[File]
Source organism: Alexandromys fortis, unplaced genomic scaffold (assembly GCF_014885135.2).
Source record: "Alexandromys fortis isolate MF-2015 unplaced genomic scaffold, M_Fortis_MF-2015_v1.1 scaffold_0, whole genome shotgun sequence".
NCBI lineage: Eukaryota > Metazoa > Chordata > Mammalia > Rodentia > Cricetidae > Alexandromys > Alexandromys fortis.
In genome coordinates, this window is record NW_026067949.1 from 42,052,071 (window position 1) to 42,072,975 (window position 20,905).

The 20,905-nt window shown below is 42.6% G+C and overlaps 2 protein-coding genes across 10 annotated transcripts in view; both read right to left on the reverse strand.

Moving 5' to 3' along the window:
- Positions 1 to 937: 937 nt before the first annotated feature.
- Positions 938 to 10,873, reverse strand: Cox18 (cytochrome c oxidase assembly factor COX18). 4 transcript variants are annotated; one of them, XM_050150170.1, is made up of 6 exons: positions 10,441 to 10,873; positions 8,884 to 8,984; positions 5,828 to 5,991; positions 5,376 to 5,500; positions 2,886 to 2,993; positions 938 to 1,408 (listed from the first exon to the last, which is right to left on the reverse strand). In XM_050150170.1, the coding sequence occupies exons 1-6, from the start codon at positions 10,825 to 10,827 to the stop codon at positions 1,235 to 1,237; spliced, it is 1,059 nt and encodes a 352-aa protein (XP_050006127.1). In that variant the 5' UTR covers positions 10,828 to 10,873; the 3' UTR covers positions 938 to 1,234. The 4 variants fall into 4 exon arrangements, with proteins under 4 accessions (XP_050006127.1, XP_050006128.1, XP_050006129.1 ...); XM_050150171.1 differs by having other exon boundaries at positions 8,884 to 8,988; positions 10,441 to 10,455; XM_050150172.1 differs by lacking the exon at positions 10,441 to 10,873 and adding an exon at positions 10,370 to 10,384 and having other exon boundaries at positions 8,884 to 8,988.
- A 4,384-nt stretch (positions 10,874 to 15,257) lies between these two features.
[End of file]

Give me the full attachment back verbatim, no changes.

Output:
Source organism: Alexandromys fortis, unplaced genomic scaffold (assembly GCF_014885135.2).
Source record: "Alexandromys fortis isolate MF-2015 unplaced genomic scaffold, M_Fortis_MF-2015_v1.1 scaffold_0, whole genome shotgun sequence".
NCBI lineage: Eukaryota > Metazoa > Chordata > Mammalia > Rodentia > Cricetidae > Alexandromys > Alexandromys fortis.
In genome coordinates, this window is record NW_026067949.1 from 42,052,071 (window position 1) to 42,072,975 (window position 20,905).

The 20,905-nt window shown below is 42.6% G+C and overlaps 2 protein-coding genes across 10 annotated transcripts in view; both read right to left on the reverse strand.

Moving 5' to 3' along the window:
- Positions 1 to 937: 937 nt before the first annotated feature.
- Positions 938 to 10,873, reverse strand: Cox18 (cytochrome c oxidase assembly factor COX18). 4 transcript variants are annotated; one of them, XM_050150170.1, is made up of 6 exons: positions 10,441 to 10,873; positions 8,884 to 8,984; positions 5,828 to 5,991; positions 5,376 to 5,500; positions 2,886 to 2,993; positions 938 to 1,408 (listed from the first exon to the last, which is right to left on the reverse strand). In XM_050150170.1, the coding sequence occupies exons 1-6, from the start codon at positions 10,825 to 10,827 to the stop codon at positions 1,235 to 1,237; spliced, it is 1,059 nt and encodes a 352-aa protein (XP_050006127.1). In that variant the 5' UTR covers positions 10,828 to 10,873; the 3' UTR covers positions 938 to 1,234. The 4 variants fall into 4 exon arrangements, with proteins under 4 accessions (XP_050006127.1, XP_050006128.1, XP_050006129.1 ...); XM_050150171.1 differs by having other exon boundaries at positions 8,884 to 8,988; positions 10,441 to 10,455; XM_050150172.1 differs by lacking the exon at positions 10,441 to 10,873 and adding an exon at positions 10,370 to 10,384 and having other exon boundaries at positions 8,884 to 8,988.
- A 4,384-nt stretch (positions 10,874 to 15,257) lies between these two features.